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Hospitality at the Heart of the Gospel

People love barbecues, potlucks and meals together. There’s something spiritual, missional and even sacramental about biblical hospitality. It is a missional and sacramental practice because it is rooted in the very character and presence of God himself, in his love for sojourners, strangers and aliens. Hospitality lives at the heart of the gospel and missional life.”

Roger Helland and Leonard Hjalmarson, Missional Spirituality: Embodying God’s Love from the Inside Out (IVP, 2011), 186.

Hospitality is critical to the gospel, indeed the whole story of redemption, because the gospel is about God reaching out beyond himself to include others in his joyous life. So a gospel-shaped people should exude hospitality. It should be one of our hallmark characteristics, that word that naturally jumps to mind when people think “Christian.”

Locked in my own plans, needs, and interests, I needed that reminder today.

America’s Unchanging Views On Creationism

Americans’ views on evolution and creationism have remained relatively unchanged over the last 30 years. That’s the conclusion of a recent Gallop study. Granted, the number of people who believe in some form of atheistic evolution have been steadily, though slowly, increasing. But the overall number is still rather low (15%), with the rest holding to theistic evolution (32%) or creationism (46%). And creationism has been pretty steady at between 43% and 46% through the whole study, with one apparently anomalous year (2011).

I linked to the in yesterday’s Flotsam and Jetsam, but the charts were interesting enough that I thought I would go ahead and pass those along as well.

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The One Minute Gospel: Helpful Tool or Tragic Mistake? (part 1)

My latest post on the Transformed blog looks at “The One Minute Gospel.” Should we try to summarize the gospel in one minute? Does that have any value, or does it simply distort the very message we’re trying to communicate? In this post, I offer a few thoughts on why I think this can still be a helpful thing to do. In the next part, I’ll unleash my more critical self.

Here’s how the post begins. If you’re interested, go check out the rest.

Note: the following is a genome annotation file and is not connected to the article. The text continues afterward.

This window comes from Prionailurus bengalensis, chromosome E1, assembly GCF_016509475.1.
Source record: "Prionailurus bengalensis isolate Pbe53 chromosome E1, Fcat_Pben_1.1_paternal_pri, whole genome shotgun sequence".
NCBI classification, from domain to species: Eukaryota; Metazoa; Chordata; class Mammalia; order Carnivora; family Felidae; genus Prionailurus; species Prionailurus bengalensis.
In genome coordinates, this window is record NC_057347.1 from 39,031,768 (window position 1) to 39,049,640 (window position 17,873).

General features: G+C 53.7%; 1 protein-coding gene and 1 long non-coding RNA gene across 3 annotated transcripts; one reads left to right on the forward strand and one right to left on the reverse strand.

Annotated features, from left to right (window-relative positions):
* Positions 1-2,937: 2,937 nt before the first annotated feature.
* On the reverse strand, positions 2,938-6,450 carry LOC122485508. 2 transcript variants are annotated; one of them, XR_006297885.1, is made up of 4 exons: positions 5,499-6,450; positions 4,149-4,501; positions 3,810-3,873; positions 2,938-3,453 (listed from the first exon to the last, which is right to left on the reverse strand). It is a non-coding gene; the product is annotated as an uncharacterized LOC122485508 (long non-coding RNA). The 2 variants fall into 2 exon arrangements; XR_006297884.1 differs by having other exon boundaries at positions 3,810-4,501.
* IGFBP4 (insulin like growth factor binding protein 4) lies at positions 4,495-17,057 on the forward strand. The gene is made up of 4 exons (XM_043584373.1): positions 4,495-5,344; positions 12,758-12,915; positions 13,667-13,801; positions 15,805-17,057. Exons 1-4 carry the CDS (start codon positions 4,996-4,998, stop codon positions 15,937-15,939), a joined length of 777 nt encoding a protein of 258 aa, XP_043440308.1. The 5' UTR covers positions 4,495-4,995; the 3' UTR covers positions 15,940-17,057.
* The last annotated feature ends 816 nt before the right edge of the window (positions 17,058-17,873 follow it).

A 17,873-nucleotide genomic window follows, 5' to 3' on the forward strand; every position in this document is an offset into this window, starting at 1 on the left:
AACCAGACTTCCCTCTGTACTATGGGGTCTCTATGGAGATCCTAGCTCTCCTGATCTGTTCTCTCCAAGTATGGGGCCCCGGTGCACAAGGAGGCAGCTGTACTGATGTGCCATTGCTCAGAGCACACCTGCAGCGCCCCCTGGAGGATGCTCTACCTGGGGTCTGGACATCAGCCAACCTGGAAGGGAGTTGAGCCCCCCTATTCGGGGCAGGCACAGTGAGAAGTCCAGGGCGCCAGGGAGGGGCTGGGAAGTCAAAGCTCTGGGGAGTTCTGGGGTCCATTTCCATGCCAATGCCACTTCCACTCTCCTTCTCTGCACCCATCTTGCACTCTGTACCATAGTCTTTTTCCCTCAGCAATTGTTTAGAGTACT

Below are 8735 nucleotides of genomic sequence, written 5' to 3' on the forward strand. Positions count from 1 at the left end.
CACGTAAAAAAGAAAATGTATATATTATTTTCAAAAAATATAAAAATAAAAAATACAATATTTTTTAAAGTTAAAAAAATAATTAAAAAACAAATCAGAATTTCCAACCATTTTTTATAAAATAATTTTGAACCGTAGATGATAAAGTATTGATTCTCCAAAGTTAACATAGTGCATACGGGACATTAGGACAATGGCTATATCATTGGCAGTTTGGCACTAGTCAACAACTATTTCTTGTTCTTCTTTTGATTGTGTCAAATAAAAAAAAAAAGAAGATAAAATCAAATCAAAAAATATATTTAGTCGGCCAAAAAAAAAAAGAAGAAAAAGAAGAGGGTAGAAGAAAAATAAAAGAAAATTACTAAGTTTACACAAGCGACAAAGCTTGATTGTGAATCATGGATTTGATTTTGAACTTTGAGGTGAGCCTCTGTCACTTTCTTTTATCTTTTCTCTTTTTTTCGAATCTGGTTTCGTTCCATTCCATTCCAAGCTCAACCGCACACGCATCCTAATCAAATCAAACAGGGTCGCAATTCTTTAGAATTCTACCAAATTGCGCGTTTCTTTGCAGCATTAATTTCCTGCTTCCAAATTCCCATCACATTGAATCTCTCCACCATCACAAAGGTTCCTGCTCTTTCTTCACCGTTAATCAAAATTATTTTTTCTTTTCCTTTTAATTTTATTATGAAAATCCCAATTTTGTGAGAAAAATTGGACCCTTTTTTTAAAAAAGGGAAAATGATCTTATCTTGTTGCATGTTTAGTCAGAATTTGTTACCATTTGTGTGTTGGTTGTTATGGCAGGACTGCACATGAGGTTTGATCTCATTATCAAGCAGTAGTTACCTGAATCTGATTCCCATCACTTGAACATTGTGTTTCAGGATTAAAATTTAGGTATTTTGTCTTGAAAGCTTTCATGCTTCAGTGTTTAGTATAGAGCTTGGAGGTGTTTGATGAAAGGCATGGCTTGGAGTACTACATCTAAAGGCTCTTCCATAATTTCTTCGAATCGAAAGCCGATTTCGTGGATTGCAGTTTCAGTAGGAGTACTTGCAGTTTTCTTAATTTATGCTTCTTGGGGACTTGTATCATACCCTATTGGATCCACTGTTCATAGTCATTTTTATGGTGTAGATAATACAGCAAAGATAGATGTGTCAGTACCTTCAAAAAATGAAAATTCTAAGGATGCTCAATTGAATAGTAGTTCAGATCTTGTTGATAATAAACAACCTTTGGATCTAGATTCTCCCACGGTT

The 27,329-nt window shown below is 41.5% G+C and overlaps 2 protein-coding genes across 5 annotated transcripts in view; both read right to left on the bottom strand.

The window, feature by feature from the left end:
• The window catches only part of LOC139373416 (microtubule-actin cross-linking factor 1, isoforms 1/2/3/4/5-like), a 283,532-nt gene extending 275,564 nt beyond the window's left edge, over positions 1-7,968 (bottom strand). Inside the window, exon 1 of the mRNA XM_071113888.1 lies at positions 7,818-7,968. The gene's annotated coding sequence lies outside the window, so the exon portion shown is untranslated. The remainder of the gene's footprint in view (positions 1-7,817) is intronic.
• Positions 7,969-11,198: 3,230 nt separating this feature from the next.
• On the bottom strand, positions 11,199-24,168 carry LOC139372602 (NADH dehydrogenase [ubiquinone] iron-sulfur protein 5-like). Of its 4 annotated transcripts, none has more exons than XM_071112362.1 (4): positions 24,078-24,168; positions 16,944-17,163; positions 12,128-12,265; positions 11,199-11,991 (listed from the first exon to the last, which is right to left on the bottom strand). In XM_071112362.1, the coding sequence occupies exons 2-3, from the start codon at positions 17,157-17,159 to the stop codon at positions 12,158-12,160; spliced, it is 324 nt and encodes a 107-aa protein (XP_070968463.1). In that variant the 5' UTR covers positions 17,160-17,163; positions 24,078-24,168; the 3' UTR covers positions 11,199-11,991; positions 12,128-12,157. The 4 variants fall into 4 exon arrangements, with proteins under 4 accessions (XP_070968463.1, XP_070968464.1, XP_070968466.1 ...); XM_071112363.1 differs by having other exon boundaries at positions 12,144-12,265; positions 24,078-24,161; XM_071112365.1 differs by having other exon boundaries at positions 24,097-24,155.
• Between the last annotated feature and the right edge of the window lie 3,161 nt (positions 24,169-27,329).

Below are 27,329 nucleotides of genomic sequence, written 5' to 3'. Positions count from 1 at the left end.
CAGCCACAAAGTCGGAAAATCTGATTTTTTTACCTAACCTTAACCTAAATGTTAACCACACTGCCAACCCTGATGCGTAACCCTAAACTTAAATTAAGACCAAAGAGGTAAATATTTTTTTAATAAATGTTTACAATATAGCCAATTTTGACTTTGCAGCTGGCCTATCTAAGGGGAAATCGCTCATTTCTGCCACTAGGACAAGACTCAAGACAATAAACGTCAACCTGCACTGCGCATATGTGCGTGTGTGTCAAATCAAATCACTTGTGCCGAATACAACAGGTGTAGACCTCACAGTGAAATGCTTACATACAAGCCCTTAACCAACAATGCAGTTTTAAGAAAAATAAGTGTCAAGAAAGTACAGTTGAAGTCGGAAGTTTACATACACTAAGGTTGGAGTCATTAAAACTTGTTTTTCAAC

I’ve been sitting on a plane next to some guy for a couple of hours. And I’ve sent all my usual “Don’t talk to me” signals: book, headphones, minimal eye contact. The usual tools of the traveling introvert. But this time it hasn’t worked. This guy really likes to talk.

Just as the plane is about to land, the conversation turns toward spiritual things. Now I feel a bit guilty for having tried to duck the conversation the whole trip. But still, I recognize the opportunity. A gospel opportunity. I only have about one minute before the plane touches down and everyone starts pulling their stuff together. One minute.

Almost every evangelism training I’ve ever been through has emphasized the importance of being able to share the gospel in one minute or less. The assumption seems to be that this is something every mature Christian should be able to do. And, to be honest, I agree. But with some significant reservations. From the right perspective, the One Minute Gospel can be very helpful. But far too often the One Minute Gospel leads us into a number of critical errors.

Read the rest here.

The Neuroscience of “Spiritual” Disciplines

Fasting. Intentionally going without food for long periods of time. That’s always been a difficult concept for me. Lots of people in this world go without food because they don’t have any. Why would I do that to myself on purpose?

In a recent Christianity Today article, Rob Moll argues that neuroscience can help us understand why spiritual disciplines like fasting are so important. It’s not just about giving up food (or other things) for a time. It’s about engaging in practices that can help shape us into being who we are called to be.

He begins by pointing out that many Christians today struggle with the spiritual disciplines because we shy away from anything that looks like self-denial. We’ll fast for a cause–e.g., solidarity with the poor–but we avoid fasting for other reasons. “But as we relearn to fast, we should remember that these disciplines are very much about us and our own personal faith.”

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15 Reasons I Left/Stayed in the Church

Going to church can be painful. And I don’t just mean that you may have to get up early, surrender some “down time,” and possibly listen to a bad sermon. These are painful enough on their own. But for many, going to church is difficult for much more significant reasons. And, as a result, some choose not to go at all. Others stay, but only after extensive soul-searching.

Should you stay or should you go? That’s not an easy question for many people to answer. Especially when it’s not just a question of leaving one church for another. What if you’re beginning to suspect that all churches are broken? What if you’re not sure that any church will do? What if leaving means walking away from the church entirely?

Here two thoughtful, but very different, responses to those questions. On the one hand, Rachel Held Evans explains why she decided to leave. And, on the other, Hannah from Sometimes a Light tells us why she stayed.